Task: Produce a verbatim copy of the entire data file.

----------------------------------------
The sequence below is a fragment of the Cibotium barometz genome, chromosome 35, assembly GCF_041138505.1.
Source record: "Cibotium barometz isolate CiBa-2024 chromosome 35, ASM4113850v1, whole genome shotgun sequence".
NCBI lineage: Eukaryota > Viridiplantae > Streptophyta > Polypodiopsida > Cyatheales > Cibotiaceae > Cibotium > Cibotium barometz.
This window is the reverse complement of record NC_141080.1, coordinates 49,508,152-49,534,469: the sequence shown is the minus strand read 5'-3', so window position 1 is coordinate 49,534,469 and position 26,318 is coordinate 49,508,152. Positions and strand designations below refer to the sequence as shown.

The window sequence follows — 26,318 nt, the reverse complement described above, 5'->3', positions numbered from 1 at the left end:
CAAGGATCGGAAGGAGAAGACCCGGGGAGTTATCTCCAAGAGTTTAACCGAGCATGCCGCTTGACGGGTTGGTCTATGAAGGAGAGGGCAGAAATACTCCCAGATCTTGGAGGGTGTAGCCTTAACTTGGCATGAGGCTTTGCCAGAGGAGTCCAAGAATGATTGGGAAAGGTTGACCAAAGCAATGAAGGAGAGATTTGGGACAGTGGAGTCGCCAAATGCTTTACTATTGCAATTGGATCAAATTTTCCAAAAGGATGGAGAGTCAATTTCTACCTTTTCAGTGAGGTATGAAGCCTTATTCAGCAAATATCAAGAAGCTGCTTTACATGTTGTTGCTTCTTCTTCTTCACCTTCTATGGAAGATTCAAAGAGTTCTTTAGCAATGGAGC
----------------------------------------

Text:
The sequence below is a fragment of the Cibotium barometz genome, chromosome 35, assembly GCF_041138505.1.
Source record: "Cibotium barometz isolate CiBa-2024 chromosome 35, ASM4113850v1, whole genome shotgun sequence".
NCBI lineage: Eukaryota > Viridiplantae > Streptophyta > Polypodiopsida > Cyatheales > Cibotiaceae > Cibotium > Cibotium barometz.
This window is the reverse complement of record NC_141080.1, coordinates 49,508,152-49,534,469: the sequence shown is the minus strand read 5'-3', so window position 1 is coordinate 49,534,469 and position 26,318 is coordinate 49,508,152. Positions and strand designations below refer to the sequence as shown.

The window sequence follows — 26,318 nt, the reverse complement described above, 5'->3', positions numbered from 1 at the left end:
CAAGGATCGGAAGGAGAAGACCCGGGGAGTTATCTCCAAGAGTTTAACCGAGCATGCCGCTTGACGGGTTGGTCTATGAAGGAGAGGGCAGAAATACTCCCAGATCTTGGAGGGTGTAGCCTTAACTTGGCATGAGGCTTTGCCAGAGGAGTCCAAGAATGATTGGGAAAGGTTGACCAAAGCAATGAAGGAGAGATTTGGGACAGTGGAGTCGCCAAATGCTTTACTATTGCAATTGGATCAAATTTTCCAAAAGGATGGAGAGTCAATTTCTACCTTTTCAGTGAGGTATGAAGCCTTATTCAGCAAATATCAAGAAGCTGCTTTACATGTTGTTGCTTCTTCTTCTTCACCTTCTATGGAAGATTCAAAGAGTTCTTTAGCAATGGAGC